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Honest John’s Motoring Agony Column 24-2-2018 Part 2

Published 23 February 2018

Click back to Honest John’s Motoring Agonies 24-2-2018 Part 1

 

Carless torque costs lives

In reply to a query in your DT Agony Column of 9 December you said that the automatic version of the latest Fiesta has been fitted with a torque converter gearbox. However you do not mention the Fiesta in your reply to PK (DT 6 January) who was unhappy with the Powershift transmission in his 2015 Fiesta. Any reason?

RH, Bognor Regis

No history of the torque converter auto in the Fiesta yet. Should be ok but don’t know that. Has been fine in the Tourneo Connect and Focus 1.6 Ecoboost.

  

Getting it gone

I wanted to ask about the best / most appropriate way to sell an un-needed car in the family. It is about 9 - 10 years old now and done less than 50,000 miles. It has some bodywork damage (recent). It's a Skoda Octavia 1.4TSI hatchback. We just don't need this car or want to buy a replacement. You used to recommend sure-sell (or something), I remember. Was it BMA? What about those over-advertised webuyanycar people?

CO, Nottingham

BCA shut down Sure Sell when it acquired webuyanycar.com / The rival is wewantanycar.com run by Manheim Auctions. But if the car is damaged, these operations are unlikely to be very interested because the opportunity for profit is significantly reduced, so you will probably only get a derisory offer. If advertising on Autotrader you have to offer it cheaply anyway to get any response.

Audi A6 05 Avant Side 700 

Forever Audi

For many years now we have read your column, used you as a font of knowledge and your recommendation of Wheelbase of Hersham to look after our Audis, for all of which I thank you. Sadly, it is now "I", as my beloved husband died two years ago. As his illness progressed he could no longer get into my SLK so it had to go and I took on his A6 Audi estate 2.7TDI. ‘Adolph’ and I have become huge chums and he goes like the hammers of hell but, he is a diesel and, like his owner, he is ageing. Wheelbase looks after him still but I was warned that there are "things" on the horizon that will need doing. The point of this is I need Max's guidance and he is no longer with me so "help" please. Do give me some ideas of what I might buy? I need to down size, go to petrol and maybe still have a little fun. Please do not even contemplate a Honda Jazz or I shall never read your column again. I always had the fun cars but realise at knocking on 70 I must have some sense. Mind you, my Lottery win purchase is an R8 or just maybe a McLaren however old I am. I travel to some friends making luggage stowage a factor too and a passenger or maybe even two.

SK, Walton on Thames

You're in good hands at Wheelbase of Hersham and they know the car, so ask Colin Marshall what you should do. Obviously his recommendation will be something VAG, but because you don't want a Jazz, that will probably suit you.

 

Knock for Knock, who’s there?

I was driving along a main road, and noticed a van waiting to join the road, emerging from a driveway on my right. He was signalling right, in other words he wanted to pull onto my carriageway. His front indicator was quite clear. I was doing rather less than the fifty limit and in no hurry, so I lifted off - I may have braked slightly (can't remember) and let the van out in front of me. He pulled out very slowly, and trundled off. As I came alongside the van, it suddenly turned right, across my path, and we collided. The van had been travelling in the opposite direction looking for a property, missed his turning so turned after sixty metres into the next one and came back onto the road to find his original destination. The driver denies responsibility, blaming me for the crash and claiming (despite me having paused to allow him to join the main road) that 'you must have been doing a ton'. I blame him because a) he should have noticed me when I let him out, b) he should have checked his path was clear before changing direction (Highway Code Rule 161), and c) he was obviously distracted looking for his destination. My insurance underwriter is defeatist about my claim, saying that as there were no witnesses it is my word against the other party, and we're drifting into a joint liability settlement. I've produced a witness who did not see the collision but confirms the driver missed his turn, and the underwriter's engineer report stating that this was a low-speed collision (30-40 mph max, supported by the position and condition of the vehicles after impact). Also the van was fitted with airbags that did not deploy, indicating a low-speed collision. Joint liability will lose me my no-claim bonus on five cars, and my policies will be loaded for five years. Having given my insurers strong, admittedly circumstantial not witnessed, evidence that the other driver was driving without due care and attention, how can I get them to fight my case all the way rather than roll over?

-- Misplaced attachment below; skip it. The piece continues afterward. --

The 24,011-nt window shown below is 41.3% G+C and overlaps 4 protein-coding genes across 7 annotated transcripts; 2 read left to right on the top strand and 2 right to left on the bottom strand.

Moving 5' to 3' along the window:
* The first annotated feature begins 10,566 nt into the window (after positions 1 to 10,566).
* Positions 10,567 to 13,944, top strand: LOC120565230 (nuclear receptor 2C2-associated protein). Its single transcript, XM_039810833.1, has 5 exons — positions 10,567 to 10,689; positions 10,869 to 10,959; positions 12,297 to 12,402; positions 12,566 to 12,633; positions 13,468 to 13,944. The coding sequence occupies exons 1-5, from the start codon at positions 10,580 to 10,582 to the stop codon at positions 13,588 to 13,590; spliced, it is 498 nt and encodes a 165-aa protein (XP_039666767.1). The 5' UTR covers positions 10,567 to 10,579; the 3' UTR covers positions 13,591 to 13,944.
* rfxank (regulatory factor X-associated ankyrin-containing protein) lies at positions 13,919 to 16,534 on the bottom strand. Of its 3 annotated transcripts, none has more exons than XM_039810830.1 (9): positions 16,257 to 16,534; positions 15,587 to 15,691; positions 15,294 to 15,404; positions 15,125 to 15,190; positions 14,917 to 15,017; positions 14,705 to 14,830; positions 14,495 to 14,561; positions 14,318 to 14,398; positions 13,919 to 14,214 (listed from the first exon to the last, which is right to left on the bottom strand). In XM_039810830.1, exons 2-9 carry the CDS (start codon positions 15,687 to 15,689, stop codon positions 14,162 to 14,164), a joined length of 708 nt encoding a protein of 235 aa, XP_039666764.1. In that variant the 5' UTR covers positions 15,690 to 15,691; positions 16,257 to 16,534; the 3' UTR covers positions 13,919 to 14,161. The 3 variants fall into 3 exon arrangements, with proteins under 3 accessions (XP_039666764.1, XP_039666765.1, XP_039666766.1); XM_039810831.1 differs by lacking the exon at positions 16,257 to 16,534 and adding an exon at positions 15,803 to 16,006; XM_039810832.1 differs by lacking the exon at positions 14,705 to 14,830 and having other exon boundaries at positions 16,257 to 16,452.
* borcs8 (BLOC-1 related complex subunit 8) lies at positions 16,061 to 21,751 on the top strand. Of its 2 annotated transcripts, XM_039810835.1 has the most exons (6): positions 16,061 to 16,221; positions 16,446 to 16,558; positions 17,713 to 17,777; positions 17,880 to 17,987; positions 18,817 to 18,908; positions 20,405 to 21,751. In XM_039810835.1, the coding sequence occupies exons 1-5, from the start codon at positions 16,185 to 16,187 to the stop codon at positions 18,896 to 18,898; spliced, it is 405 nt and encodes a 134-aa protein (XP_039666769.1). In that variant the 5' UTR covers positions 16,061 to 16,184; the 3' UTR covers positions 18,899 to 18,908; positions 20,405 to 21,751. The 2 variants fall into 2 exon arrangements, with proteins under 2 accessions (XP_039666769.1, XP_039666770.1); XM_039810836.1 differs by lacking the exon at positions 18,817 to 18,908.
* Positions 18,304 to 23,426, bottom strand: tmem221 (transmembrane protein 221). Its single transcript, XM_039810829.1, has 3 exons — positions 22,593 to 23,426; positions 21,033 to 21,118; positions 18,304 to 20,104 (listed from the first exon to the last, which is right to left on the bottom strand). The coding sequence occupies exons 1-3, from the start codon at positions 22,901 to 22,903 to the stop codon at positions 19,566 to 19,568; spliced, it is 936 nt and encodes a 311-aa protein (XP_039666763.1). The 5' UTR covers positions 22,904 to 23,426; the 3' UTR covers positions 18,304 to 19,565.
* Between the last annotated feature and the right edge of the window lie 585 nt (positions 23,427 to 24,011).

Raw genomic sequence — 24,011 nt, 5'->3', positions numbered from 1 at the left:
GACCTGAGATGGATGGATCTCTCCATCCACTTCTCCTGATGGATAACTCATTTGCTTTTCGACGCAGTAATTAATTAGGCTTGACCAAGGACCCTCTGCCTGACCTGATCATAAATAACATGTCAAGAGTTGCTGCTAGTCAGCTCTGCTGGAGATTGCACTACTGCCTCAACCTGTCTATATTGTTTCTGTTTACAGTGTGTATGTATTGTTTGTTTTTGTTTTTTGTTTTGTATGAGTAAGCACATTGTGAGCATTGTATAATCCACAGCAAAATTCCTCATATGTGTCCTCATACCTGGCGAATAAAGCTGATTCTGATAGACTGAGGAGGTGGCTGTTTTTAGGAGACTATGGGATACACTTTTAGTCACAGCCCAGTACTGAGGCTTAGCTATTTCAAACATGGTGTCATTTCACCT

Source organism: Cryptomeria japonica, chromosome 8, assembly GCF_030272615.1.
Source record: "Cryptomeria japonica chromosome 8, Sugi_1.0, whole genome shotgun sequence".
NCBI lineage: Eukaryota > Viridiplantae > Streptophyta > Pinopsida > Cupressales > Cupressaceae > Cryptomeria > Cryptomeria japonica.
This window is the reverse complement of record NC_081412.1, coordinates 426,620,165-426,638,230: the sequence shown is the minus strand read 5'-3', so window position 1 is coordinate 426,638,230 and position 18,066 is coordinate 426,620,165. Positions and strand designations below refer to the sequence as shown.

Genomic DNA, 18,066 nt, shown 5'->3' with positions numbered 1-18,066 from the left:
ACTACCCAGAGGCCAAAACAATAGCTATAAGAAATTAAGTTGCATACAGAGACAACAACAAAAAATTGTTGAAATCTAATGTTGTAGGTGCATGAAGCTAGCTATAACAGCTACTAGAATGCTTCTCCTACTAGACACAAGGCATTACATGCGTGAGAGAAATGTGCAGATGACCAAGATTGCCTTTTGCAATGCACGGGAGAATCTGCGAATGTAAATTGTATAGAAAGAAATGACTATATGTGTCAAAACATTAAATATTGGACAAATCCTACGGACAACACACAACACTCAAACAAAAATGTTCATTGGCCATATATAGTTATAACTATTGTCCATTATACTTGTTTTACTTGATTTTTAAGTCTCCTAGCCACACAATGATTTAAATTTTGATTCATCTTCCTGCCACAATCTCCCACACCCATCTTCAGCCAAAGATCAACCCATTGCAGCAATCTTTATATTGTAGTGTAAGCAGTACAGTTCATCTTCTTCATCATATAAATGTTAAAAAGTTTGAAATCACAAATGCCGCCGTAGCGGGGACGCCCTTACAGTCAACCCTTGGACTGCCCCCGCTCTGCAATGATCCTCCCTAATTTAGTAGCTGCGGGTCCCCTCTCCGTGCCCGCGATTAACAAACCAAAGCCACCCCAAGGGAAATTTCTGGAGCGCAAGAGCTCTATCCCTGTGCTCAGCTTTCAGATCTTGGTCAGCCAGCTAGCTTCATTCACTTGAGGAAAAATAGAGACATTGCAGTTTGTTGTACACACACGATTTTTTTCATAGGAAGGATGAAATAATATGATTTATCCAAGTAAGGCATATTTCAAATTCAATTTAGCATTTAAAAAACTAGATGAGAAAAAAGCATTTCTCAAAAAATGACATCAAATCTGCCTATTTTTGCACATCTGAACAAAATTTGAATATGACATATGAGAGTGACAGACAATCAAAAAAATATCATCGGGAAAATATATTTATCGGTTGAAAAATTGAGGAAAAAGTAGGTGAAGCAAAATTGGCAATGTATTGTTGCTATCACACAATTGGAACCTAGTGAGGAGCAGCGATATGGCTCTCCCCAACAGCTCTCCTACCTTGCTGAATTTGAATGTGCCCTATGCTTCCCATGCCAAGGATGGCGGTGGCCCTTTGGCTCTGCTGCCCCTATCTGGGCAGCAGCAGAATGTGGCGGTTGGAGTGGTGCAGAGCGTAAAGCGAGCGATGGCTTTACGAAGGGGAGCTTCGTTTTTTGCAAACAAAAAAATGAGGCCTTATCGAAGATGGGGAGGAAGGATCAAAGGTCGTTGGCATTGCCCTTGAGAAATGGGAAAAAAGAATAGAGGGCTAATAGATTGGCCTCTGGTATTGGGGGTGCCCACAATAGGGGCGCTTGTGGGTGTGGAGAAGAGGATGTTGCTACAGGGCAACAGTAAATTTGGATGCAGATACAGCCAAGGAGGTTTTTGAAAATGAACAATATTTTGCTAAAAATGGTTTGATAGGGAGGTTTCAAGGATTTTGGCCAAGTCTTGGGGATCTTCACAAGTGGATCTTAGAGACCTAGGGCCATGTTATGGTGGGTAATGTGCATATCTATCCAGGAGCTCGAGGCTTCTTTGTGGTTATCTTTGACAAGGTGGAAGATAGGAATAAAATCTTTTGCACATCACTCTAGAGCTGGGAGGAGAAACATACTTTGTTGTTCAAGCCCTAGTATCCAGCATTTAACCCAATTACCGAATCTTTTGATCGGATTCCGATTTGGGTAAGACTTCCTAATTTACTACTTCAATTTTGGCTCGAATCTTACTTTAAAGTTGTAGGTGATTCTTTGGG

RF, via email

Basically, an insurer will not fight a claim like this in court because of the cost involved in time and money. So they prefer to settle 'knock for knock' that reduces their costs but does nothing for you. If you want to fight this on the grounds that the other driver caused you 'damage' that is going to cost you money in increased insurance premiums, then assess how much this is likely to be over 5 years and sue him personally for the cost in Small Claims. Tell him as well as your insurer insurer that is what you propose to do and attitudes may change. Remind him of the penalties for perjury. https://www.gov.uk/make-court-claim-for-money